Deep Purpose – Ranjay Gulati

Deep Purpose by Ranjay Gulati

Thanks to Selvan D for gifting me this book (Deep Purpose by Ranjay Gulati) to read. A company needs to have a purpose to exist. The author also talks about the purpose of convenience. He cites the example of Facebook where they looked at short term profits and would not change the algorithms with respect to user privacy and more. They define purpose based on their convenience (on how it suits them).

The author provides direction for companies that are not purpose driven. He recommends starting new lines of business which are purpose driven and slowly transition. If a company is purpose driven and does not generate profits, this is not good either as it will not be sustainable. Deep purpose leaders challenge themselves to deliver both social benefits and exceptional financial results. The CEO/Leader needs to communicate the purpose. 

The author recommends CEO’s/Leaders to have a voice and also comment on social issues that impact their purpose. Rather than commenting on anything and everything, they voice out on issues that affect their purpose. The CEO’s should become more comfortable speaking out as activists on key issues related to purpose.  Leaders should no longer be neutral and should take a stand (Salesforce, Dick’s Sporting Goods, Delta Airlines CEO’s do this).

Companies that have a purpose are bound to do well in the long term. To fix problems, the author recommends looking at the past (History). He cites an example of LEGO which was on the verge of bankruptcy in the 2000’s when Jorgen Vig Knudstorp led the company during difficult times. LEGO could have been easily shut down and sold to a competitor. However Jorgen turned it around by looking back at the history of his own company. What did they do well, What was the purpose? He even set up a LEGO museum to remind people of the purpose of LEGO and its rich history. The company was turned around. (We see quite a few companies have museums) and it reminds one of history. The author also quotes Satya Nadella, CEO of Microsoft on how he not just looked at the future, but the history of Microsoft. Satya is one of the most successful CEOs today. Employees are connected well and work together and better with purpose driven companies. They attract and inspire employees.  Employees today not just look at pay-checks to work. They are driven towards purpose lead organizations.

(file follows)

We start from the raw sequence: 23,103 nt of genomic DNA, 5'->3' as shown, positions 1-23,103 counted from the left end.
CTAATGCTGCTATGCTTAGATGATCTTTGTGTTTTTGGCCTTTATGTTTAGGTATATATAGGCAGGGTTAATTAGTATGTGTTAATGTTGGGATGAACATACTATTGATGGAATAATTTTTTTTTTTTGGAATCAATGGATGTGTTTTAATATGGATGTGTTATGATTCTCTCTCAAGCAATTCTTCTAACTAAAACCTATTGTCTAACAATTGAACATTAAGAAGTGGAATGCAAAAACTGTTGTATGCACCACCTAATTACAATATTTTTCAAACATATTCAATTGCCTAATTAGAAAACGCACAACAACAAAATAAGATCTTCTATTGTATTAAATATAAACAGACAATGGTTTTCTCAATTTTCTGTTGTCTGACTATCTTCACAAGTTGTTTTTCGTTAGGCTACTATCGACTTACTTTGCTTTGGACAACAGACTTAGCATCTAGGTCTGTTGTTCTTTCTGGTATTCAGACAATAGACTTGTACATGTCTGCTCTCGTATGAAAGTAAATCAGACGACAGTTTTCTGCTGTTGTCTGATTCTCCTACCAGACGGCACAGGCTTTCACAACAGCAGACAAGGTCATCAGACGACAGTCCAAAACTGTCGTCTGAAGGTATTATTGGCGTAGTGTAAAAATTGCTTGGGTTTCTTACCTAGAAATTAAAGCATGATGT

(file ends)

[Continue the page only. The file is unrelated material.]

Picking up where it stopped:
Companies cannot be run just for profits. While profit is the key, purpose needs to drive the company while generating profits. The author cites the great example of Johnson and Johnson where in 1982 someone in the Chicago area laced Tyelnol with Cyanide and seven people died. The company recalled all the tylenols (also warned consumers across the country to stop using Tylenol). The company spent in excess of $100 million dollars and within six months the company introduced new packaging. This is also regarded as one of the most exemplary cases ever for crisis communication.

Poet or Plumber: The author cites examples of PepsiCo and Indra Nooyi where it is Performance with Purpose. You can note that Performance comes first followed by Purpose. Plumber (where execution comes first) and Poet (where purpose is defined). A company needs both to survive. Also, Story telling and master storytelling are important characteristics of a leader. A CEO needs to ask himself if he is the master storyteller i

The author also quotes examples of Microsoft as a company is a platform to enhance and achieve your personal purpose. 

Not to operate in silos. The book also mentions Anand Mahindra where he says that his style of leadership is to delegate and provide autonomy. Mahindra launched Rise in 2011 – challenging conventional thinking – changing the lives of stakeholders and communities across the world to enable them to rise.  The author recommends to develop deep trust and you trust your people to do the right thing. 

Deep Purpose would not just apply to companies- I think it also applies to all of us. It makes one ask the question, why do we exist? What is our individual purpose in life? The author talks about personal purpose as well and how one can achieve his or her personal purpose by leveraging the company and its purpose. It is easy to be sidetracked and progress in purpose needs to be measured constantly. 

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Further reading

Karthik Chidambaram